Rules of the Road

Do I need to signal in a right-turn-only lane?

Vehicles turn left at Cornwall Avenue and Alabama Street in Bellingham on Tuesday, March 15. Even when in a left- or right-turn-only lane, drivers must use their turn signal, according to state law.
Vehicles turn left at Cornwall Avenue and Alabama Street in Bellingham on Tuesday, March 15. Even when in a left- or right-turn-only lane, drivers must use their turn signal, according to state law. eabell@bhamherald.com

Question: If I’m in a lane that is designated for right or left turns only, do I really need to use my turn signal?

Answer: The answer according to Washington’s law is “yes.”

That answer finds its support in RCW 46.61.305, which states, “No person shall turn a vehicle or move right or left upon a roadway unless and until such movement can be made with reasonable safety nor without giving an appropriate signal.” Unlike many of the other RCWs we’ve addressed in Road Rules, this one doesn’t have any exceptions. Even in a designated turn lane, a turn signal is required.

The law is clear, but for the folks who don’t like doing things just because “the man” tells them to, I can give a practical reason for using a turn signal in a designated turn lane. First, a question: Have you ever followed a driver that was oblivious to the road signs and markings? The kind of driver that drives in a designated turn lane until, at the last second, he realizes where he is and swerves into the lane next to him?

If you’re in a turn lane and you don’t signal, other drivers may wonder if you’re that guy. And that guy makes other drivers nervous because he’s unpredictable. When you signal, you make your intention clear to other drivers around you. Predictability reduces risk while driving, and, statistically, driving a car is probably the riskiest thing you’ll do all day. Whatever you can do to reduce risk is worth the effort.

And how much effort is it, really? I measured the amount of time it adds to my commute when I extend my finger from my steering wheel to my turn signal indicator, and it adds exactly nothing, obviously. It also takes less effort than many drivers make to change a radio station, drink a latte, put on makeup, eat a burrito, dial a phone number or any of the other activities people do while driving (not all of them legal).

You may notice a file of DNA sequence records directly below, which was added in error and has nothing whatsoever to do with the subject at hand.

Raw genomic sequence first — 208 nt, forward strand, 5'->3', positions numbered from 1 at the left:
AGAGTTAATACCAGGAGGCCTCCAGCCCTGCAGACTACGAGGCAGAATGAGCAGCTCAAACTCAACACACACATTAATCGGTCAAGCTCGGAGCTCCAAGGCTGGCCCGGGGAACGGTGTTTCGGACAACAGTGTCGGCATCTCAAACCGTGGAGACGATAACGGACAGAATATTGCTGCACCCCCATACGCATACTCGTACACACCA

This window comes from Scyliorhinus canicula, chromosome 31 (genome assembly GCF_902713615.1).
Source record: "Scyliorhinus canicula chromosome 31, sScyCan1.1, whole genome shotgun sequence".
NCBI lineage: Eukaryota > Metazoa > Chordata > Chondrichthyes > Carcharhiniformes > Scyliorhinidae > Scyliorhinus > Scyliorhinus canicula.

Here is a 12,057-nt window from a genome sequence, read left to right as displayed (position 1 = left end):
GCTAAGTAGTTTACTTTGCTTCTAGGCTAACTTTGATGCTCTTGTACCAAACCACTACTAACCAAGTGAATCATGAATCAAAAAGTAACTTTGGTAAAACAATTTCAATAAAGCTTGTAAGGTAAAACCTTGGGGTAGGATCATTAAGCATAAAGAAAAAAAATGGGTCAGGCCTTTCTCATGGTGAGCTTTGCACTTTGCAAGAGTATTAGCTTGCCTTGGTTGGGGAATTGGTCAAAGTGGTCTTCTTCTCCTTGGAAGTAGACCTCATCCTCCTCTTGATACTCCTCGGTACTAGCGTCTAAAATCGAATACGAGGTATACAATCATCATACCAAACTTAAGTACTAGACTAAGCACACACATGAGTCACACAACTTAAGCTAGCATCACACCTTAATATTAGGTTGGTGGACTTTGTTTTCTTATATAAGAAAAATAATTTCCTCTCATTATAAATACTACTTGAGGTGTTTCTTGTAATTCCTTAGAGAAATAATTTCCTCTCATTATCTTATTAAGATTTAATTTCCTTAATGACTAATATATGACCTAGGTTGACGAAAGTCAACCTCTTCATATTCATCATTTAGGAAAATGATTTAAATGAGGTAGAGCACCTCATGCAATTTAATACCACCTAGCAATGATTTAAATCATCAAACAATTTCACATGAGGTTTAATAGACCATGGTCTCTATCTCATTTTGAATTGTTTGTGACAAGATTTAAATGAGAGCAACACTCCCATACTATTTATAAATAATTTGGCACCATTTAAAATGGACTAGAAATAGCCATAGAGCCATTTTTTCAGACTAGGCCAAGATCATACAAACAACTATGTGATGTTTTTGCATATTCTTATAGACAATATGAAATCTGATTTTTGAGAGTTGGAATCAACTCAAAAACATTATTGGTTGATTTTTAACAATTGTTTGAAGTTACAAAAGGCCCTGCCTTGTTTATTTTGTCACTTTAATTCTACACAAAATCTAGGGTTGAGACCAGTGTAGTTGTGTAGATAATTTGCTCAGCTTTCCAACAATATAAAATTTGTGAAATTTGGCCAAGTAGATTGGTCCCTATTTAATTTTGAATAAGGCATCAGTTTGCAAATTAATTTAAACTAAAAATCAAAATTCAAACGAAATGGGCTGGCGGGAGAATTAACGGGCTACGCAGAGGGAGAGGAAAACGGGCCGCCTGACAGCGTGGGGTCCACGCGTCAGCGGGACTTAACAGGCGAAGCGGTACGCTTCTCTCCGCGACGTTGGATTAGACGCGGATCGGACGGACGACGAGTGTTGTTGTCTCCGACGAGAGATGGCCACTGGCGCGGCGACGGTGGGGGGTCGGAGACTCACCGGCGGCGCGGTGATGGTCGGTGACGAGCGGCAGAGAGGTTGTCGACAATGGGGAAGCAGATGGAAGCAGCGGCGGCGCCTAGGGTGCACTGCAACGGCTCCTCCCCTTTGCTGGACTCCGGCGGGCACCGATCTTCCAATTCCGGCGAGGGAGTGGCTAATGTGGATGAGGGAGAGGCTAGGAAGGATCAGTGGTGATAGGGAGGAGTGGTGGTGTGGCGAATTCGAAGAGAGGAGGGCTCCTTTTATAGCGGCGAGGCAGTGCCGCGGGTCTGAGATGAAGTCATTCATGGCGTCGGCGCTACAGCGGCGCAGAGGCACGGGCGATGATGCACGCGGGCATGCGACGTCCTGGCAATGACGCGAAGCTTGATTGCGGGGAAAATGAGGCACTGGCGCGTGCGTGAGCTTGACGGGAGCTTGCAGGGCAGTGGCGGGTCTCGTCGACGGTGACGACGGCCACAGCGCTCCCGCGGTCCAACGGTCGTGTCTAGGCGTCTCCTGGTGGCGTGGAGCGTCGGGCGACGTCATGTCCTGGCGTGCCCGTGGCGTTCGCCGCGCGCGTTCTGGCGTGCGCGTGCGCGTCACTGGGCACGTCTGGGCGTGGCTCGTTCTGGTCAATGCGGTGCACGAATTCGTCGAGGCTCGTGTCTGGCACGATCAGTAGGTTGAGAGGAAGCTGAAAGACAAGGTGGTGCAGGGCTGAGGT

Using a turn signal is an easy way to communicate to other drivers, it increases predictability and reduces risk. If you won’t signal for “the man,” do it for your fellow drivers on the road.

One last note: This wasn’t part of the original question, but I want to address the phrase “reasonable safety” as found in the law quoted above. There are some drivers (you know who you are) who think that using a turn signal grants them permission to make a lane change without bothering to see if there is actual room for another car. The law isn’t an either/or proposition. Drivers must signal and make sure it’s reasonably safe; we don’t get to pick which one. It’s both.

Road Rules is a regular column on road laws, safe driving habits and general police practices. Doug Dahl is the Target Zero Manager for the Whatcom County Traffic Safety Task Force. Target Zero is Washington’s vision to reduce traffic fatalities and serious injuries to zero by 2030. Ask a question.

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